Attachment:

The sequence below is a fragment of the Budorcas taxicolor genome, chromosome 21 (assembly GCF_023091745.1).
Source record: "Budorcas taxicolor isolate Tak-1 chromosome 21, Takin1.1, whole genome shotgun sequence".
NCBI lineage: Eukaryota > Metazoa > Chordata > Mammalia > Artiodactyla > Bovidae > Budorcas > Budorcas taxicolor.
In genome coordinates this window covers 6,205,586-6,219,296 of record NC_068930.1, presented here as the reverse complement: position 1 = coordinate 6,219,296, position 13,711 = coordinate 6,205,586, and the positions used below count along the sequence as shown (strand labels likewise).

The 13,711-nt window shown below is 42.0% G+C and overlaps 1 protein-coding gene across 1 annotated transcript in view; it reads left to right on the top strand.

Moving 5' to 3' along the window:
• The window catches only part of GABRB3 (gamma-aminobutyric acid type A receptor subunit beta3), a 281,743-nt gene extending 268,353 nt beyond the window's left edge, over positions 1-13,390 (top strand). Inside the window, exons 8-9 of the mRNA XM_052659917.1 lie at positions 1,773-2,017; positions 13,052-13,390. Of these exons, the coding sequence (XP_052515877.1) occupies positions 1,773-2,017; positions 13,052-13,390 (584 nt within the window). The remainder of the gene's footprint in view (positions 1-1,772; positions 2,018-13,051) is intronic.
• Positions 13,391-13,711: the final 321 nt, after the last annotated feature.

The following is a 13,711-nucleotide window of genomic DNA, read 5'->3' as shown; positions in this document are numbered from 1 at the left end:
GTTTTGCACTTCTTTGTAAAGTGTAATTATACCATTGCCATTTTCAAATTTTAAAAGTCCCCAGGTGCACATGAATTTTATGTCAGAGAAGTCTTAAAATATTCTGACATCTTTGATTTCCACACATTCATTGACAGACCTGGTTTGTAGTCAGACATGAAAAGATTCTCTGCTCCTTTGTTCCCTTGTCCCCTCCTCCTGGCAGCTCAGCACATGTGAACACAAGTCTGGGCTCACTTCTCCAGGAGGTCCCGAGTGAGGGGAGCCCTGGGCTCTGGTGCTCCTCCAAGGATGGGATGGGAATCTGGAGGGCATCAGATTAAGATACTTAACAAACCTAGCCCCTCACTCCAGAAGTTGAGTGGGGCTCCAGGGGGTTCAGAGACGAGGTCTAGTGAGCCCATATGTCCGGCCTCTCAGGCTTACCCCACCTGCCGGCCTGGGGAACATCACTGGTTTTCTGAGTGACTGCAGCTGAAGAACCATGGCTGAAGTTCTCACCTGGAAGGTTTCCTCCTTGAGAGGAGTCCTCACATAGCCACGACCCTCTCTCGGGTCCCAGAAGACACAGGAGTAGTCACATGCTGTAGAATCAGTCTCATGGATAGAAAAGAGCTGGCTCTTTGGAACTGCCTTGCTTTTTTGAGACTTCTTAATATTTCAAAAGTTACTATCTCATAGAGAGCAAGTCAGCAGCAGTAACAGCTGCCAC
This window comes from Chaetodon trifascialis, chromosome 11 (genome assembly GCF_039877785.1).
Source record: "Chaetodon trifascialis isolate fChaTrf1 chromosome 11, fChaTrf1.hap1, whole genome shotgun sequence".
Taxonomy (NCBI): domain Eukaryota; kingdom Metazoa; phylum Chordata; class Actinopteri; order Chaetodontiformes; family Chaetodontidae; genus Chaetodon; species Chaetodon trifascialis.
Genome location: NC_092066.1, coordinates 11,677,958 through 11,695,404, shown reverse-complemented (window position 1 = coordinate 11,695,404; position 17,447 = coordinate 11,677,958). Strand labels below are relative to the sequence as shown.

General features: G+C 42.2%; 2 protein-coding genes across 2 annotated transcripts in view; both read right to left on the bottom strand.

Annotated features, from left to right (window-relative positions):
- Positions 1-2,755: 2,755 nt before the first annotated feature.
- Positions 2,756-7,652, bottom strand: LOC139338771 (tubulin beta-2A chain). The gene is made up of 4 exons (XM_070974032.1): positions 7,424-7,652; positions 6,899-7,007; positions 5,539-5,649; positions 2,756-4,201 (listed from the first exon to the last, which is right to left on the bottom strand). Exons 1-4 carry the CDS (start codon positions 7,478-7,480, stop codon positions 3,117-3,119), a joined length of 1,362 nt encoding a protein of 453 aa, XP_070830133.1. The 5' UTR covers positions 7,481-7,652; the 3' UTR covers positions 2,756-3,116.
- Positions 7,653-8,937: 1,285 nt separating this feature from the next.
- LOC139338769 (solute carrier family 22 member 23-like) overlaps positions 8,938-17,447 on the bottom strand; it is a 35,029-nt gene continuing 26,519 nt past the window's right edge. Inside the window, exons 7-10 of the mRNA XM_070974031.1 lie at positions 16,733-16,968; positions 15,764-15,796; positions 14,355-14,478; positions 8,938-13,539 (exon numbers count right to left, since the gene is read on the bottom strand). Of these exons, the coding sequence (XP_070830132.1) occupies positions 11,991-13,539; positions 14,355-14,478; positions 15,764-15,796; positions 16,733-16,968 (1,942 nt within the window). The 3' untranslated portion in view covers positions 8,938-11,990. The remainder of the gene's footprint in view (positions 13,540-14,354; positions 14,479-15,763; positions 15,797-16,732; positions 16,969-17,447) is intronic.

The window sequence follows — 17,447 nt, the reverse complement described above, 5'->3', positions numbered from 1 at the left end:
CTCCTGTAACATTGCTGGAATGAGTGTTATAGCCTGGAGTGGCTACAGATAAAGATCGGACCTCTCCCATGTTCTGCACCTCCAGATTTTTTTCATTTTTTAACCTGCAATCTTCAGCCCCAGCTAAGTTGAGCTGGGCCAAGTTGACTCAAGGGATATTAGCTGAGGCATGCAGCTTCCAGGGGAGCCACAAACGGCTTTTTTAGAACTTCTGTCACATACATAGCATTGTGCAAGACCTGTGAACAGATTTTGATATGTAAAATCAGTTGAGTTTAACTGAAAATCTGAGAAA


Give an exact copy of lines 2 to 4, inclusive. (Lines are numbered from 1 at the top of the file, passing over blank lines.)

Source record: "Budorcas taxicolor isolate Tak-1 chromosome 21, Takin1.1, whole genome shotgun sequence".
NCBI lineage: Eukaryota > Metazoa > Chordata > Mammalia > Artiodactyla > Bovidae > Budorcas > Budorcas taxicolor.
In genome coordinates this window covers 6,205,586-6,219,296 of record NC_068930.1, presented here as the reverse complement: position 1 = coordinate 6,219,296, position 13,711 = coordinate 6,205,586, and the positions used below count along the sequence as shown (strand labels likewise).